Wow..  I guess we’re all screwed.  For more on this depressing article, click on the text above.

This Is the Right Time to Drink Your Coffee, Scientists Say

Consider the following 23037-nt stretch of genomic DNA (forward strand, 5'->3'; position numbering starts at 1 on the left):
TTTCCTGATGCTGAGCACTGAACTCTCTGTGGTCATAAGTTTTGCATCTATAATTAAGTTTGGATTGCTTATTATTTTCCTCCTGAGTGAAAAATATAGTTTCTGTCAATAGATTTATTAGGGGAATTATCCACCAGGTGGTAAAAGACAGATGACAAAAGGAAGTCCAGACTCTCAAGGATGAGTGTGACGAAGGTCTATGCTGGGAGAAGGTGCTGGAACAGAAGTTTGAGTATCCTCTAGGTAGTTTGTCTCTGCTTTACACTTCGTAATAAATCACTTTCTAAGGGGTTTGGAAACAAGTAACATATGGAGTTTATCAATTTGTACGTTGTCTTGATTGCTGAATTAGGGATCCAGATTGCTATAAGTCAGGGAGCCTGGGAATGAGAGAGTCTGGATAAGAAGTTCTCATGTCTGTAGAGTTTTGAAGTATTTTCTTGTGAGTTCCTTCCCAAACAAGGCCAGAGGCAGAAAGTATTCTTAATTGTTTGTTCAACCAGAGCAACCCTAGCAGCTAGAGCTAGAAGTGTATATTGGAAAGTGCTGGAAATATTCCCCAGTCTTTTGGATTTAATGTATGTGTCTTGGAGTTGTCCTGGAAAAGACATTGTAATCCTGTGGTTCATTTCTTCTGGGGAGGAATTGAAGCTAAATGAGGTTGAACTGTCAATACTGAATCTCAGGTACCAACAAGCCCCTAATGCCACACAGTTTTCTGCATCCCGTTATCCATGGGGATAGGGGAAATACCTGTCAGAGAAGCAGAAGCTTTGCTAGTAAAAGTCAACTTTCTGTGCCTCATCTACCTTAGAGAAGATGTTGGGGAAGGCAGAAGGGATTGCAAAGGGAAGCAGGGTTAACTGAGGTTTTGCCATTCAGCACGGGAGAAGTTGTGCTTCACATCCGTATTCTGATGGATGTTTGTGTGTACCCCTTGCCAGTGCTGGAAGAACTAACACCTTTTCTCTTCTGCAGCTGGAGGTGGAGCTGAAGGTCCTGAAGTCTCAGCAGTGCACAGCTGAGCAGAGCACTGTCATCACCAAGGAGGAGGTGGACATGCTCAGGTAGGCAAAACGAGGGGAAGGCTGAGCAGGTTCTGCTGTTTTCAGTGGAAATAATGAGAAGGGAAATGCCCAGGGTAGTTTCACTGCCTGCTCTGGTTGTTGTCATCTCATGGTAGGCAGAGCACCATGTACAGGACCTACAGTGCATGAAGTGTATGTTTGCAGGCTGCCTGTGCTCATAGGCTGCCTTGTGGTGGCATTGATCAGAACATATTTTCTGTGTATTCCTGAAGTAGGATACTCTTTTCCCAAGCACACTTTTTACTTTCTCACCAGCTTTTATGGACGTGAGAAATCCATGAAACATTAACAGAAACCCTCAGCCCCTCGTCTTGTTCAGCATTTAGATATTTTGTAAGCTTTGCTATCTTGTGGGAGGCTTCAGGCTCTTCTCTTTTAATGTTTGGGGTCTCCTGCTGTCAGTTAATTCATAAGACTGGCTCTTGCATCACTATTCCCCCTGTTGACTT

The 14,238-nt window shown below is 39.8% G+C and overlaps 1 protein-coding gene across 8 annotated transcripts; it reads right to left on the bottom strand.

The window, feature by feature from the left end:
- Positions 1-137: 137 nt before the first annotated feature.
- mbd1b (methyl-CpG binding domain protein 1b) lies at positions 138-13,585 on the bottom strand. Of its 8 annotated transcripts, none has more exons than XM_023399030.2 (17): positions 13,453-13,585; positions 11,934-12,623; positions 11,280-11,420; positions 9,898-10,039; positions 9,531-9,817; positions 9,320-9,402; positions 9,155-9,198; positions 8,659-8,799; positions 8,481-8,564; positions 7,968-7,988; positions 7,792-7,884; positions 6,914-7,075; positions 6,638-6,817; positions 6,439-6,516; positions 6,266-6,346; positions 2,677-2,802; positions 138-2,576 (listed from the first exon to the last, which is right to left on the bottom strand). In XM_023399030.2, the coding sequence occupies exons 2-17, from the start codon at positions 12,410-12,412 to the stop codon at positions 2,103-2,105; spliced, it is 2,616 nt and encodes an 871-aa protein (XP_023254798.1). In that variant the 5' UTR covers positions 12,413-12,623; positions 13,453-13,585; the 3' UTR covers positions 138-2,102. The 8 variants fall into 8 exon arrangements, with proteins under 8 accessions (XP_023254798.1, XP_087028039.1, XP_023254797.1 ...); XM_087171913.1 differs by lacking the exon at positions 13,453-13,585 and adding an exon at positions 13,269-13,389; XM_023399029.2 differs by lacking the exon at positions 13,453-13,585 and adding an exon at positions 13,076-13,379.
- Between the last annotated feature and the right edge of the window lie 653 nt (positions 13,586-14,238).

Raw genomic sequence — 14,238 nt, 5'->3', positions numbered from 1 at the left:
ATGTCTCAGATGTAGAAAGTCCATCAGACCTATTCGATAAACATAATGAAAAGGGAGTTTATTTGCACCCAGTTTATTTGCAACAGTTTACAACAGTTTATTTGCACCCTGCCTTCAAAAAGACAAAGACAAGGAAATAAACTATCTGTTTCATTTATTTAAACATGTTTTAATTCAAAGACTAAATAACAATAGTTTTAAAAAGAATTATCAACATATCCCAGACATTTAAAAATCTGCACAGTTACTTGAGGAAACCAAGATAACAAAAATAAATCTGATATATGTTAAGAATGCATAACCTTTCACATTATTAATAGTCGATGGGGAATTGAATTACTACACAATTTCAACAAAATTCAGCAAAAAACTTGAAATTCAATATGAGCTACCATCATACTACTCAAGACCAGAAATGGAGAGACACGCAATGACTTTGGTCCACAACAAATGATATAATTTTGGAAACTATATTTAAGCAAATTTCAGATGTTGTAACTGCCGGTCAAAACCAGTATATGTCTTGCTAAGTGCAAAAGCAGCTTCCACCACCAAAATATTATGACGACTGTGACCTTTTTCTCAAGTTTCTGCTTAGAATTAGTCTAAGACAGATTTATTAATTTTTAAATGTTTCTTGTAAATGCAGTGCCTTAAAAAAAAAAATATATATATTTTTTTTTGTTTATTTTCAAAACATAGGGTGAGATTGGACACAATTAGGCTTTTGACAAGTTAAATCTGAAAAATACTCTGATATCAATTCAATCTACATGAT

We love coffee. And what’s not to love? It perks us up in the morning, tastes heavenly and even has health benefits (plus a few extra benefits if you try it “bulletproof”-style). But as much as we love a hot cuppa as soon as we roll out of bed, it turns out that might not be the best time to take advantage of all coffee has to offer. In fact, scientists have found that there’s a better time to get your morning caffeine fix. Turns out the best time to drink coffee might not be first thing in the morning, but an hour after you wake up. This is because in the hour after you wake up, your body’s production of cortisol is at one of its three daily peaks, according to researchers who published a small but intriguing clinical study. We tend to think of cortisol as the “stress hormone” because it’s secreted in higher amounts when feel strain or tension from circumstances we perceive as demanding (and decreases when we eat yummy chocolate). But another way of thinking of cortisol is as the “alertness hormone,” because the reason our bodies produce more cortisol when we’re under stress is that it increases alertness (which supports our “fight or flight” response when we’re faced with stressful situations). Consuming caffeine while our bodies are already at peak cortisol-production teaches the body to produce less cortisol, according to chronopharmacologists who study the way drugs (such as caffeine) interact with our body’s natural biological rhythms. Not only does this undermine the effect of the caffeine, it also works against cortisol’s alertness effect. Perhaps even worse, it may contribute to developing a tolerance for coffee (meaning that it takes more and more just to get to the same place — yikes)! So to get the biggest jolt from your morning coffee, try to wait an hour after waking to brew that first cup (I know it can be hard!). And when you’re looking to follow up with another caffeine fix, try to do it outside the other peak cortisol production times — typically between noon and 1:00 p.m. and between 5:50 p.m. and 6:30 p.m. This will definitely help you kick any of those afternoon lull feelings and will power you into a productive evening.